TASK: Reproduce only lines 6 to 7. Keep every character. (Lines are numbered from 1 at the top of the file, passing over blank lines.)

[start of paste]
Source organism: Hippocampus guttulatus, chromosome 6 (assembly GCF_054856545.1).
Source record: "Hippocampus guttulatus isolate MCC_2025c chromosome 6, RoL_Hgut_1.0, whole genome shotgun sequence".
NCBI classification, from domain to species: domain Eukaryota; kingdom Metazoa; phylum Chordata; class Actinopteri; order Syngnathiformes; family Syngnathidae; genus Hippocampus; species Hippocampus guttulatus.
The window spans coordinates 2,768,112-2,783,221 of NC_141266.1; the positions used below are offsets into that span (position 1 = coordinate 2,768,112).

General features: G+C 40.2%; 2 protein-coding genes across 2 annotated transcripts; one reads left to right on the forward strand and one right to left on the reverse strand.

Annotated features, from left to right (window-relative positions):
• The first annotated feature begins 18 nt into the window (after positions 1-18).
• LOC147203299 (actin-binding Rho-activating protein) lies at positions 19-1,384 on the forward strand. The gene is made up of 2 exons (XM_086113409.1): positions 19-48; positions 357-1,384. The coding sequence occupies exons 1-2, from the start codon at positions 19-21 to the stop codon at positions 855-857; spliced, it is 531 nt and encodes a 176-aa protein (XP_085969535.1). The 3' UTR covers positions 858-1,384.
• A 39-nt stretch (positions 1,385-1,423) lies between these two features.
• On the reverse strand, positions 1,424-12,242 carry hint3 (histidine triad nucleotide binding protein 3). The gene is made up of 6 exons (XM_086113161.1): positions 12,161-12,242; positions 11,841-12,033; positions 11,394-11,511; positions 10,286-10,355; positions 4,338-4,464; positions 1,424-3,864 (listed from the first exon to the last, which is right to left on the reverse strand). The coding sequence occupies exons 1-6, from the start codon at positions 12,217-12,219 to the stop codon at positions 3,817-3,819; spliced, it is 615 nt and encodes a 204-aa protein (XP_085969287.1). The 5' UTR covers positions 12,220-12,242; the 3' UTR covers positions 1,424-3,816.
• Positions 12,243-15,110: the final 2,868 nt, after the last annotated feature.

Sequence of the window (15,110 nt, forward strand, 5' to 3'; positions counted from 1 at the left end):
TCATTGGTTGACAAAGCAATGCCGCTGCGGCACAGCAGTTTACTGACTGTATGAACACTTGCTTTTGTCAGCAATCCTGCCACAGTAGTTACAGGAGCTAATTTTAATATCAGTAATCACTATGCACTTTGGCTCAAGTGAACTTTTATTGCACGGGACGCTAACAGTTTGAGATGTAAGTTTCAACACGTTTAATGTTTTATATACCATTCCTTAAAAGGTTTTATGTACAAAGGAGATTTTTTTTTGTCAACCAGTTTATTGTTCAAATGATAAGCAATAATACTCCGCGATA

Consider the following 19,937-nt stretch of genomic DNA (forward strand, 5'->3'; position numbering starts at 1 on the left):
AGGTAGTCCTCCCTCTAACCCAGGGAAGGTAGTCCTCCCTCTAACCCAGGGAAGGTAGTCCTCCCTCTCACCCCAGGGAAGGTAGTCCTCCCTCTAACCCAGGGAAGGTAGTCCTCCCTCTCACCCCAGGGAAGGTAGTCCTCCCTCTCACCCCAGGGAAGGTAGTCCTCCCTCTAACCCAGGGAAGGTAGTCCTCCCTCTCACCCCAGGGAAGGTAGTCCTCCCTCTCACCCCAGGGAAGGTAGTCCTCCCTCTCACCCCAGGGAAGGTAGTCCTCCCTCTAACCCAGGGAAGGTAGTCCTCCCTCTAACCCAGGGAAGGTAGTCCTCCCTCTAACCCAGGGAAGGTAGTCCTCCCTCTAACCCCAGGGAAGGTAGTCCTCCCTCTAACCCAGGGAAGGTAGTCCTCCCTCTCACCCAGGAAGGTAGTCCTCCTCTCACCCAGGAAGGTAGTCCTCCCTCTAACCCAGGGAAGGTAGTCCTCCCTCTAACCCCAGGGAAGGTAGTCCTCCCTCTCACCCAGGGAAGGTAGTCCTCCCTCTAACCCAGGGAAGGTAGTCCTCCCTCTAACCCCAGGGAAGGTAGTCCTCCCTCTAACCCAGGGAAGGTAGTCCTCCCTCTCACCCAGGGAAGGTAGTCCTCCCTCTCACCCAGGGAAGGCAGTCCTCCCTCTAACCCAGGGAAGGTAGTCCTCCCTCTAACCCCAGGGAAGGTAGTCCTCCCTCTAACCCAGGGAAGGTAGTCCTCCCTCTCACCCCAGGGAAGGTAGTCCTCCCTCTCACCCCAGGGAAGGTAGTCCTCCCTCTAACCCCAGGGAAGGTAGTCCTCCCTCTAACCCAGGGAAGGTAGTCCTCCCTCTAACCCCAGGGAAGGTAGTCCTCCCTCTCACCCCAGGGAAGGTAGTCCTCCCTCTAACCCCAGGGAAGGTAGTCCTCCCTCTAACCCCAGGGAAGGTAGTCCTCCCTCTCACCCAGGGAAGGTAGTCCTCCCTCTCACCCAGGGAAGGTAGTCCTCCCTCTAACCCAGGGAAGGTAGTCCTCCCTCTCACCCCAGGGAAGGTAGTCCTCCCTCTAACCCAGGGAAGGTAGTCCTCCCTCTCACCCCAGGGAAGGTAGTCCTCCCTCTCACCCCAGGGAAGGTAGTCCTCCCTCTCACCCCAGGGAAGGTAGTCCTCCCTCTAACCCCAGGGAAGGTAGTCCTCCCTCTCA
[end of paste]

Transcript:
Annotated features, from left to right (window-relative positions):
• The first annotated feature begins 18 nt into the window (after positions 1-18).